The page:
The Movie Club

Some People Hate Westerns. I Hate Navel-Gazers.
Critic vs. critic.
Jan. 8 2010 5:48 PM

The Movie Club

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Girls and boys, it is with a deep sense of WTF that I bid you adieu. I don't know how Monday became Friday, but here I am on my way to a shitty happy hour margarita. But before I go, I'd like to thank Dana for her sagacity and hospitality. Stephanie, Dan, and Roger, I'll continue to savor your words in this forum and in your respective outlets over the next couple of months.

As Dan pointed out, there wasn't enough time to do 2009 total justice. I still need someone to make a convincing case for Adventureland, a movie in an indulgent genre (Caucasian virgin boys from the burbs!) that annually clogs Sundance and simply won't die. Some people hate Westerns. I hate navel-gazers. But I did love Fighting, that movie with Terrence Howard and Channing Tatum that nobody saw last spring. The story was just this side of trite, but Dito Montiel made a movie with the conviction of its energy and physicality. It had a real sense of place, too—the back alleys of Brooklyn and Queens.

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He also let Howard do some of last year's oddest, most ornately appealing pieces of acting: This was the Ratso Rizzo you'd sleep with. And what of Duplicity, a perfectly good caper movie with an ingenious anticlimactic dismount that should have been a bigger hit. It's true that Tony Gilroy still can't buy himself a sense of humor—this was the leaden version of Sydney Pollack. But there was so much to appreciate, anyway, like the fact that Julia Roberts is aging into an exotic—and, at last, sexy—beauty.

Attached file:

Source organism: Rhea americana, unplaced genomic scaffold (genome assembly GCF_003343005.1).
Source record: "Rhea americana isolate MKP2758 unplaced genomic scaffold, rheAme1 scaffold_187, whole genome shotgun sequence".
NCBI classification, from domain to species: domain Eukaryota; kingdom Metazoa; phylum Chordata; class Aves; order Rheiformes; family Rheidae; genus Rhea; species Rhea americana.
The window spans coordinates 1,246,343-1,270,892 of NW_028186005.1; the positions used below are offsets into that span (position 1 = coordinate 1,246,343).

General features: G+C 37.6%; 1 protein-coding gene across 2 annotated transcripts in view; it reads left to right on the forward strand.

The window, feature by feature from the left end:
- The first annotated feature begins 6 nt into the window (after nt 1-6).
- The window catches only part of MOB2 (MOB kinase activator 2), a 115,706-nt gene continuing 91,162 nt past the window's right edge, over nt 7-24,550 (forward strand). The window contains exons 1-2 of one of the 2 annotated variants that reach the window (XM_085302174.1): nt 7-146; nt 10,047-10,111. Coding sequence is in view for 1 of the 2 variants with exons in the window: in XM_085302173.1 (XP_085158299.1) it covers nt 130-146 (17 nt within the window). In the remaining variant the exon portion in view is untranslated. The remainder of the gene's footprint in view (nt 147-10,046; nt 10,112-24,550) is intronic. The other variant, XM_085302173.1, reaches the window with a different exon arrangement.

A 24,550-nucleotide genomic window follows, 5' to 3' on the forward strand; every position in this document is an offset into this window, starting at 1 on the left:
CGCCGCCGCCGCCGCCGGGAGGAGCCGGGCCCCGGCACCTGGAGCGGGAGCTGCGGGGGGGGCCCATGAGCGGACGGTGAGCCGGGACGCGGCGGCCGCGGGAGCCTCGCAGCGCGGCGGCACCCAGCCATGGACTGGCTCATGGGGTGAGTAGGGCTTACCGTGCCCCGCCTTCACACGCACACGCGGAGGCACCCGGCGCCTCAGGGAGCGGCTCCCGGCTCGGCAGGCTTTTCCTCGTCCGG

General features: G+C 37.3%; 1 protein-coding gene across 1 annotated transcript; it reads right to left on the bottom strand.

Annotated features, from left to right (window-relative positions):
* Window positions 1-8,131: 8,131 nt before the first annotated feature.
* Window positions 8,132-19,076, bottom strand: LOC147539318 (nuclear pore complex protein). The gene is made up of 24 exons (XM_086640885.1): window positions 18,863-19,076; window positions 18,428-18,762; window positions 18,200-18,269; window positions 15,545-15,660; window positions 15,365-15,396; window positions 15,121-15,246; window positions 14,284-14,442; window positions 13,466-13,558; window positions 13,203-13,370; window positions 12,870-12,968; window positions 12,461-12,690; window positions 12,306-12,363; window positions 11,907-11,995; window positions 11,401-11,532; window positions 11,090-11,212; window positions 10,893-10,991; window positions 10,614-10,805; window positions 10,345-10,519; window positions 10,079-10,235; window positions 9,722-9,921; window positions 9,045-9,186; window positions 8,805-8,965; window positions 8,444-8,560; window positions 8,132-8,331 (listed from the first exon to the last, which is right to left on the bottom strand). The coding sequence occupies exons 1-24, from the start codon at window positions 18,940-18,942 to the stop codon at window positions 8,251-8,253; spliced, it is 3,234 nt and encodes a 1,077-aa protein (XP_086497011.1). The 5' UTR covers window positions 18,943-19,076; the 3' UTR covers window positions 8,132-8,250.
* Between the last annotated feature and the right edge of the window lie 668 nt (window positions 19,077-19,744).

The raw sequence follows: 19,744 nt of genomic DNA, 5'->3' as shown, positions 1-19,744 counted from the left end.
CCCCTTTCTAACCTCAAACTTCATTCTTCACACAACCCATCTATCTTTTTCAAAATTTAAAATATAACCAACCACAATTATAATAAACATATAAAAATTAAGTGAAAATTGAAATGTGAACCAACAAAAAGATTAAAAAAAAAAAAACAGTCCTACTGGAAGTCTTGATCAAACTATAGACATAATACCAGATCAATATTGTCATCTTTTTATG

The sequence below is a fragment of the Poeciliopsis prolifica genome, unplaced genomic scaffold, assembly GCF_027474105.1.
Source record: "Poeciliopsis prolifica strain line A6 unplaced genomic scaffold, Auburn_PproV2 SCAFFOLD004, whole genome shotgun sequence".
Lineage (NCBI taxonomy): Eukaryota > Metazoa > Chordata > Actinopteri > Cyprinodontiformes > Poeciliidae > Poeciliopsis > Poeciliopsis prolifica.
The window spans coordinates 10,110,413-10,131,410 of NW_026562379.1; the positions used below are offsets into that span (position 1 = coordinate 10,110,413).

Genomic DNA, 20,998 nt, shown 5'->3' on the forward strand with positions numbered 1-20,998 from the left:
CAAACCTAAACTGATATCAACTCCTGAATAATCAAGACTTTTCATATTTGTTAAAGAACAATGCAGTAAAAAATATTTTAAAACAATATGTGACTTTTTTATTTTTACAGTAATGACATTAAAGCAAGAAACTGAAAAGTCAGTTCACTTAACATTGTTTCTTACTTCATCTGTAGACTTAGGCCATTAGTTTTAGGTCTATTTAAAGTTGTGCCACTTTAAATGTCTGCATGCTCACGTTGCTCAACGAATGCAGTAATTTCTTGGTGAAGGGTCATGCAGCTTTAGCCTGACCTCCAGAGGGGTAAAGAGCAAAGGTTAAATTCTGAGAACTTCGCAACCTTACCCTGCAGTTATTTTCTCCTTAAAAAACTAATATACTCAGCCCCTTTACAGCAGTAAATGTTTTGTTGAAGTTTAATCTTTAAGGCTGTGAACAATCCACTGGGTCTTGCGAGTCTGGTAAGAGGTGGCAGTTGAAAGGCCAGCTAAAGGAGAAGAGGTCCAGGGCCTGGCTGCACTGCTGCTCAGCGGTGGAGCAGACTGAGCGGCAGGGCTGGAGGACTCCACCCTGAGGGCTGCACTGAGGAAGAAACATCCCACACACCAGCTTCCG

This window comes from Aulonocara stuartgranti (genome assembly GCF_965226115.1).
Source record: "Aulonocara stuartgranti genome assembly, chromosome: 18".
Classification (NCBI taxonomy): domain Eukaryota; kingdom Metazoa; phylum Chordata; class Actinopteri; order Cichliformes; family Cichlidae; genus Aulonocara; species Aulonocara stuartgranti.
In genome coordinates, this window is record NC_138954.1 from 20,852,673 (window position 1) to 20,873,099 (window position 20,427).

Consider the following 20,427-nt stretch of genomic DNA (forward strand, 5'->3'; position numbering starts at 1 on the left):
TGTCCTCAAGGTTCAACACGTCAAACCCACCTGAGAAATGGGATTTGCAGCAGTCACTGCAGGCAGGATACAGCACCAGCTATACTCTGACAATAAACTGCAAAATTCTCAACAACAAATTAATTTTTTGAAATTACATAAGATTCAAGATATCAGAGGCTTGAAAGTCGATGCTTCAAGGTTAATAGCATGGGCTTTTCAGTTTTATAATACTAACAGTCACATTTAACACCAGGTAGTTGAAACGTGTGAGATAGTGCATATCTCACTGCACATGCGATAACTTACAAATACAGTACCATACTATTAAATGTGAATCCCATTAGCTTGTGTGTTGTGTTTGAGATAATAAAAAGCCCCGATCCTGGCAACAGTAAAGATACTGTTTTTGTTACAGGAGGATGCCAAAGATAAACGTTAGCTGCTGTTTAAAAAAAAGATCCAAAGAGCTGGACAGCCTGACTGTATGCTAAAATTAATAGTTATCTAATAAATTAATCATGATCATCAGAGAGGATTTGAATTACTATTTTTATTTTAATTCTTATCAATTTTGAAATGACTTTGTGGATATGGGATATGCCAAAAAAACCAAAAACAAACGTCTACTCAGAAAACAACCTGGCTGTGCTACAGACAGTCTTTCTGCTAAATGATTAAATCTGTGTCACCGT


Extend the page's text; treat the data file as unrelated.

We never got to discuss all the superb non-American movies that came our way: 35 Shots of Rum, The White Ribbon, The Headless Woman, 24 City, The Baader Meinhof Complex, A Woman in Berlin, Still Walking,and Summer Hours. Readers, you can download or rent most of these films—and you should. We never got to pick the Day-Glo carcass of The LovelyBones and to consider among ourselves the ongoing creepiness of Peter Jackson. He could have played the flasher in Observe and Report, a comedy from last winter that is morally awful and heartlessly heartfelt. (I can hear you Coen brothers fanatics about to object: "What's the difference?!" The Coens can be numb, even to themselves.)

We never really talked about the decade that just passed and how I managed to draw up three different top 50 lists, none of which was included in Film Comment's terrific recent poll(Gavin, I swear I thought BeauTravail was 2000!). I also said nothing about the late Robin Wood, who gave me quite an invaluable (and discounted) formative education in Antonioni and Hitchcock. A comparison of the young women in Precious and An Education slipped through our fingers, as did a discussion of how incredible it would be if they switched movies.

This was also a decent year for women who direct movies. I rolled my eyes when the New York Times ran a story from the Toronto International Film Festival pointing out the mere fact that women make movies. But this year was slightly better than last. Many of the films were very good. Some of them made money.

Anyway, I leave you, Slate readers, and colleagues in criticism. The bar awaits. I wish all good heath and better moviegoing in the next 12 months.

I love you all.
Wesley

Wesley Morris is a staff writer at Grantland.

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